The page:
STORY WRITTEN BY AMY LONGSDORF
For Digital First Media
When Jake Gyllenhaal first started reading the screenplay for “Demolition,” he wasn’t convinced it was a movie worth pursuing. But the more pages he turned, the deeper he fell under the story’s spell.
“What I [ended up] loving about it was what I didn’t like about it initially,” he says. “I started reading it, and the first scene happens and you go, ‘Okay, I’ve seen this before.’
“Then, all of a sudden, this movie happens, this thing that every time you think you’re going down a conventional route, and you’re about to do an eye-roll, something comes along and sideswipes you, like that accident at the beginning, and you go, ‘Whoa.’”
Directed by “Wild’s” Jean-Marc Vallee, “Demolition” centers on an investment banker named Davis (Gyllenhaal) whose life is coming apart at the seams. The action begins when Davis’ wife (Heather Lind) dies in car crash. Numbly, Davis returns to work, where his boss is his grief-stricken father-in-law (Chris Cooper).
Unable to express his feelings to friends or family members, Davis pours his pain into letters he writes to the customer service department of a vending machine company. Surprisingly, a representative (Naomi Watts) gives him a call one night and initiates a friendship. Soon, Davis is taking his life apart, figuratively and literally, in hopes of figuring out what works and what doesn’t.
“Every five or 10 pages of reading ‘Demolition,’ I would go, ‘Okay, here comes the woman who he’s going to have a romantic affair with,’ but no …or even the point when Chris Cooper’s character says, ‘You’ve got to take things apart.’ But then we actually see [Davis] destroy a house!”
Despite the suffering that Davis goes through, Gyllenhaal found him a tough character to warm up to, and wondered if audiences would be able to relate to man who is, in the conventional sense, untouched by his wife’s death.
“Often times when you’re reading something, you think about [how to make movie-goers] empathize with the character. ‘How do we make him relatable?’ But this guy is a not a very relatable character.”
That said, Gyllenhaal grew to understand what makes Davis tick, and found his plight quite moving.
“I think [this character] has made choices throughout his life [to the point] where he’s lost himself, or how he feels about pretty much anything. So when this tragedy happens, and he’s devastated, he doesn’t even know he’s devastated because he doesn’t even know where his feelings are.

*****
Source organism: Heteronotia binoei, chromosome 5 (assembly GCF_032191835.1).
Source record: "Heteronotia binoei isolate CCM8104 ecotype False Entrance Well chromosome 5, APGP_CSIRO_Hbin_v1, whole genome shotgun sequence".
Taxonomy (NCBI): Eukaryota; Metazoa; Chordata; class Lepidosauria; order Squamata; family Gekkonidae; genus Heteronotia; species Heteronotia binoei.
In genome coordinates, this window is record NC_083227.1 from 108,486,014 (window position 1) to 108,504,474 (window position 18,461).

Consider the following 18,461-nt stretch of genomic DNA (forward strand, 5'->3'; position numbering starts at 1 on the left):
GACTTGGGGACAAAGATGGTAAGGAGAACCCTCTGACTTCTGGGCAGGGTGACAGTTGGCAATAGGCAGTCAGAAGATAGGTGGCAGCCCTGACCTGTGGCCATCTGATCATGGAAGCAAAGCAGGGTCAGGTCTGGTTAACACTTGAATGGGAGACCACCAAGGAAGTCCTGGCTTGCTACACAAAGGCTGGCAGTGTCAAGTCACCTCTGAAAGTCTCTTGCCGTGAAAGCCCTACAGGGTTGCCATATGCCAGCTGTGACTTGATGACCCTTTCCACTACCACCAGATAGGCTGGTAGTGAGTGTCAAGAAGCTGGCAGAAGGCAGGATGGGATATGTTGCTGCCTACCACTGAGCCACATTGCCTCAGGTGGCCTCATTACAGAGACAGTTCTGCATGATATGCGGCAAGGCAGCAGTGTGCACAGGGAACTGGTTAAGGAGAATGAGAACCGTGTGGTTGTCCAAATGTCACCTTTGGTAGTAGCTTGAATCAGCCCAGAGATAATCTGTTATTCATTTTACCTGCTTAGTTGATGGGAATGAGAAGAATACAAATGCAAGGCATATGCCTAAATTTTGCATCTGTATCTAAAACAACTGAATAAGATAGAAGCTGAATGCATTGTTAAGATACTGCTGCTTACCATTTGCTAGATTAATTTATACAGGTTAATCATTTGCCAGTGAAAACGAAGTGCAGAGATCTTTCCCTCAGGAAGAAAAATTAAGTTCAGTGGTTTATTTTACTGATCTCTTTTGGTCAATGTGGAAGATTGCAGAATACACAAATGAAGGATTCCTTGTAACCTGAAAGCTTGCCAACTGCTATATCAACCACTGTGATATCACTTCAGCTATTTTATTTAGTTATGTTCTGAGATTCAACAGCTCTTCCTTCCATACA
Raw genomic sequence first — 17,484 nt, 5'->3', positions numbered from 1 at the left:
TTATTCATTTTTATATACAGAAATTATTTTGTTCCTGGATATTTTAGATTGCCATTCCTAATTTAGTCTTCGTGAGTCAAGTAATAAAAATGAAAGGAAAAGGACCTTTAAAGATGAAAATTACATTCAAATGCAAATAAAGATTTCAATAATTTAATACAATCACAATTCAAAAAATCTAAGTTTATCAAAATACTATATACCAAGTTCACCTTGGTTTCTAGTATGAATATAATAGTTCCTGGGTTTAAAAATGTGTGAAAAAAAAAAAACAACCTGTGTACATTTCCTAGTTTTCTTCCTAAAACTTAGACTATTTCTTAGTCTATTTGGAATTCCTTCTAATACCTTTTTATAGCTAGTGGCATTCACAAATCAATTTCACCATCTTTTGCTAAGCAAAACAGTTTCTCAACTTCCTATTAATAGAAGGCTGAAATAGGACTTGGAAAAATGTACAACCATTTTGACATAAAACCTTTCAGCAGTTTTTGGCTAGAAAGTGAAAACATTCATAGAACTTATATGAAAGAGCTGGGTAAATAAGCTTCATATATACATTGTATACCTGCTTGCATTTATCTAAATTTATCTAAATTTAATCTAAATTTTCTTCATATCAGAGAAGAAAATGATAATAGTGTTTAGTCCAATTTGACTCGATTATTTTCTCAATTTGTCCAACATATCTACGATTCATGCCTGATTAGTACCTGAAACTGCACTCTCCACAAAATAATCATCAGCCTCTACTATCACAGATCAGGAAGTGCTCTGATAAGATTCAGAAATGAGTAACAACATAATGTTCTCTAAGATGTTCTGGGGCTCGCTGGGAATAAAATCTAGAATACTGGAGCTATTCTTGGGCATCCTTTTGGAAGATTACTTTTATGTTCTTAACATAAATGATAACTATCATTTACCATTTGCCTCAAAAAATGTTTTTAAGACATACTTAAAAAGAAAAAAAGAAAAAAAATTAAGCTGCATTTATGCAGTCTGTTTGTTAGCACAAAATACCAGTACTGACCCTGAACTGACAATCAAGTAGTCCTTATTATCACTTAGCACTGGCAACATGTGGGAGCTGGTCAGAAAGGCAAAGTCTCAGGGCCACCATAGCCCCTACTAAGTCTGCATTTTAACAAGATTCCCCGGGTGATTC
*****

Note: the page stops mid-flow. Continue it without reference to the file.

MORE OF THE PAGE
“So he looks like he’s like a sociopath.”
Over the last five years, Gyllenhaal has selected roles that have required him to transform, both physically and mentally. After the relatively breezy sci-fi yarn “Source Code,” the actor has played a haunted police officer in “Prisoners,” a ruthless paparazzi in “Nightcrawler,” a grief-stricken boxer in “Southpaw” and a doomed mountain climber in “Everest.”
Asked if he ever takes his characters home with him, Gyllenhaal says yes — and no.
“There’s a part of me that goes out to dinner and has my life as it is but my emotional response to things sometimes will mimic the character that I’m [playing],” says the actor, 35.
“But I also know that there’s a place for craft. It’s why I believe in there being an analytical side to acting … I think education is so important if you’re going to do this craft.
“It seems to look easy but I find it to be a mission that is impossible in a lot of ways. That’s why I deeply believe in an education. I deeply believe in doing research, being prepared.”
Gyllenhaal had already earned an Oscar nomination for his turn in “Brokeback Mountain” before he underwent the life-changing experience of working with David Fincher on “Zodiac,” a little-seen docudrama about a handful of characters obsessed with finding the Zodiac Killer.
While working for Fincher, Gyllenhaal began to understand the rewards of digging deep.
“As you become an adult, you realize that hard work is actually the thing that begins to separate you,” says the actor. “Beyond the love and passion for what you do, you have to work hard.
“I made ‘Zodiac’ when I was pretty young, and I didn’t have the work ethic that I have now, but I watched David Fincher and his work ethic. I actually had, at the time, a lot of criticism for that in my mind. But, ultimately, I have adopted that same type of work ethic today.”
Another big inspiration for Gyllenhaal was Chris Cooper, with whom he’s worked three times. They first co-starred in “October Sky” in 1999 and then reteamed for “Jarhead” in 2005, and now share scenes in “Demolition.”
“When I first worked with Chris, when I was 16 years old, he had, obviously, all this technique that he still has, but I didn’t have any and had no idea why he was being so aloof and weird and making me feel so awkward,” recalls Gyllenhaal.
“I felt like he didn’t care about me at all, and then I realized, once we finished shooting, when we became friends, that he had this huge heart and that [remoteness] was something he was trying to create and cultivate on set [for the sake of the characters].
“And then we worked together … like six years later on ‘Jarhead.’ He played a small part in that movie and I was watching again and accumulating my own tools and my own techniques and crafts and then  years after that … we met for this movie and I had all these tools myself.
“I had a technique … and it was really cool to say, ‘Look at my tool belt! I’ve got some [skills] too.’ And that was a real honor. So, he’s weirdly been a teacher throughout my whole career without ever saying much to me.”